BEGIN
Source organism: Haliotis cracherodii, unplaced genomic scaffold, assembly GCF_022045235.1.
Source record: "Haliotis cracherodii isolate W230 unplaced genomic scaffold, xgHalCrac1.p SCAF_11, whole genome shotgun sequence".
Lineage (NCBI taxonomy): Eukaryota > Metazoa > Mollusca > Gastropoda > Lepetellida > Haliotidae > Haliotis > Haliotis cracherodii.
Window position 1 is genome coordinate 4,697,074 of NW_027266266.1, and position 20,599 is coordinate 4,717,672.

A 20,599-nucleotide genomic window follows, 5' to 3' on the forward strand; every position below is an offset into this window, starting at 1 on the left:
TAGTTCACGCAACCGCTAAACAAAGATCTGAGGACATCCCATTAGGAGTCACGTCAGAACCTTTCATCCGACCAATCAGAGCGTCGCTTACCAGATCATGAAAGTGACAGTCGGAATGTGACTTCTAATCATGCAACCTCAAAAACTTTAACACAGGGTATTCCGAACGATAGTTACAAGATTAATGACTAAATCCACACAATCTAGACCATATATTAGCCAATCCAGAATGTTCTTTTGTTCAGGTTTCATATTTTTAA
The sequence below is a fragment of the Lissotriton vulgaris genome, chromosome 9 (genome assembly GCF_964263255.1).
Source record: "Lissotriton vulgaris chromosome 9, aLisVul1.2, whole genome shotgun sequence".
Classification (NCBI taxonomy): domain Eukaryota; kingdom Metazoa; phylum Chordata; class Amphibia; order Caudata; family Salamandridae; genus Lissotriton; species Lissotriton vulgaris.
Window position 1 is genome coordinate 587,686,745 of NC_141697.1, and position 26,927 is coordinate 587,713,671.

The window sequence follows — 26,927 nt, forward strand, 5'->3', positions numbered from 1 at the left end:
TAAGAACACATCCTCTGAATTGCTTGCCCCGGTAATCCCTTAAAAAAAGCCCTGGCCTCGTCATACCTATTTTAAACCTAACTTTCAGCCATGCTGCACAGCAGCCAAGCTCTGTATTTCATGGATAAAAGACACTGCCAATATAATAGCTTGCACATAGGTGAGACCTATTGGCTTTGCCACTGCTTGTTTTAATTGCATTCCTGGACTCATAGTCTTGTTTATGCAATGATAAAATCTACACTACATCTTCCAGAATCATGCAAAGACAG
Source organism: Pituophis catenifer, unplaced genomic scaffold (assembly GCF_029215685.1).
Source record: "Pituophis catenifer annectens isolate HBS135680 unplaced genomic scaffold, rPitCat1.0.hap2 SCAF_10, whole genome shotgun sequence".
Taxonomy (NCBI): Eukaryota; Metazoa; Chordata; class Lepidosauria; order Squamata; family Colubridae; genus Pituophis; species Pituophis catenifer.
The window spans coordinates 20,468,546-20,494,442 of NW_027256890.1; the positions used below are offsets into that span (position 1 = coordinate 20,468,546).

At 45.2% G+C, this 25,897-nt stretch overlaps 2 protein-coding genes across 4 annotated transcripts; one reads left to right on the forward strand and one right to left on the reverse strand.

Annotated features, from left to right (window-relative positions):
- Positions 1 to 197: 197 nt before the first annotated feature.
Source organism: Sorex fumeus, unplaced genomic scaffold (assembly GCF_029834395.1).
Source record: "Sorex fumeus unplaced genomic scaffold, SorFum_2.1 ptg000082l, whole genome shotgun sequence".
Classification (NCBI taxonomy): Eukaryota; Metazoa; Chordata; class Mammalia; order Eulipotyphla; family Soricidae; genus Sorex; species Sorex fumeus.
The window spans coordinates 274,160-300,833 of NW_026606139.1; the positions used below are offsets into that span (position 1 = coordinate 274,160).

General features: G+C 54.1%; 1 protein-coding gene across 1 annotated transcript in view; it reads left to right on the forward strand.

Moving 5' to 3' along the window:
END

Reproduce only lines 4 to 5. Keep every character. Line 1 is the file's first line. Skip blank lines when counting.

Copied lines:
Window position 1 is genome coordinate 4,697,074 of NW_027266266.1, and position 20,599 is coordinate 4,717,672.

A 20,599-nucleotide genomic window follows, 5' to 3' on the forward strand; every position below is an offset into this window, starting at 1 on the left: